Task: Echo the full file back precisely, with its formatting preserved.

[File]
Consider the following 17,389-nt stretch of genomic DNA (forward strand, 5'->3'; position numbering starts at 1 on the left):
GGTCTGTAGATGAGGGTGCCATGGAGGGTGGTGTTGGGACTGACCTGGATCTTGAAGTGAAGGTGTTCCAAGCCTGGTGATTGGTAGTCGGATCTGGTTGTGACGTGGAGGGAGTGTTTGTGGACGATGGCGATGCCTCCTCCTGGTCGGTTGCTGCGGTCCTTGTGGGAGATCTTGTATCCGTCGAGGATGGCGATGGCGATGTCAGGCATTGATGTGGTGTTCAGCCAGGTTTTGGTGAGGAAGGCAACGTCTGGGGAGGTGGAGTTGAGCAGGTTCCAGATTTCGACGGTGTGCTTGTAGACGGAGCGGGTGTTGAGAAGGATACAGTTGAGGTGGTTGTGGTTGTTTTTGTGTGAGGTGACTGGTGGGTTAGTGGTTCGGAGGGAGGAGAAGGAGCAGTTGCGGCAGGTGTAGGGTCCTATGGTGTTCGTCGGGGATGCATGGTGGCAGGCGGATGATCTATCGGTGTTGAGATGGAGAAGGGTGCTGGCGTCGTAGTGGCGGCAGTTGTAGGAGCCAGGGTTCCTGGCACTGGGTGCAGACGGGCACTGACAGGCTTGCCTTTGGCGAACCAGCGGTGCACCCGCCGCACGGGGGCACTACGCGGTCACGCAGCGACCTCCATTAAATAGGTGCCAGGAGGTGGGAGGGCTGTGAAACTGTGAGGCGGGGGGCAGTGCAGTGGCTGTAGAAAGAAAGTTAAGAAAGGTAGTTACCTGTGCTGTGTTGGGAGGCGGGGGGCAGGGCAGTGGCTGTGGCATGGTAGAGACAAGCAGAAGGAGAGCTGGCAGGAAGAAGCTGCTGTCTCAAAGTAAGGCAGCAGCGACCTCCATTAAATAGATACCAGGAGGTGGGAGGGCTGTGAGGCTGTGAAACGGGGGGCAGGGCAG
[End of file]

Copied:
Consider the following 17,389-nt stretch of genomic DNA (forward strand, 5'->3'; position numbering starts at 1 on the left):
GGTCTGTAGATGAGGGTGCCATGGAGGGTGGTGTTGGGACTGACCTGGATCTTGAAGTGAAGGTGTTCCAAGCCTGGTGATTGGTAGTCGGATCTGGTTGTGACGTGGAGGGAGTGTTTGTGGACGATGGCGATGCCTCCTCCTGGTCGGTTGCTGCGGTCCTTGTGGGAGATCTTGTATCCGTCGAGGATGGCGATGGCGATGTCAGGCATTGATGTGGTGTTCAGCCAGGTTTTGGTGAGGAAGGCAACGTCTGGGGAGGTGGAGTTGAGCAGGTTCCAGATTTCGACGGTGTGCTTGTAGACGGAGCGGGTGTTGAGAAGGATACAGTTGAGGTGGTTGTGGTTGTTTTTGTGTGAGGTGACTGGTGGGTTAGTGGTTCGGAGGGAGGAGAAGGAGCAGTTGCGGCAGGTGTAGGGTCCTATGGTGTTCGTCGGGGATGCATGGTGGCAGGCGGATGATCTATCGGTGTTGAGATGGAGAAGGGTGCTGGCGTCGTAGTGGCGGCAGTTGTAGGAGCCAGGGTTCCTGGCACTGGGTGCAGACGGGCACTGACAGGCTTGCCTTTGGCGAACCAGCGGTGCACCCGCCGCACGGGGGCACTACGCGGTCACGCAGCGACCTCCATTAAATAGGTGCCAGGAGGTGGGAGGGCTGTGAAACTGTGAGGCGGGGGGCAGTGCAGTGGCTGTAGAAAGAAAGTTAAGAAAGGTAGTTACCTGTGCTGTGTTGGGAGGCGGGGGGCAGGGCAGTGGCTGTGGCATGGTAGAGACAAGCAGAAGGAGAGCTGGCAGGAAGAAGCTGCTGTCTCAAAGTAAGGCAGCAGCGACCTCCATTAAATAGATACCAGGAGGTGGGAGGGCTGTGAGGCTGTGAAACGGGGGGCAGGGCAG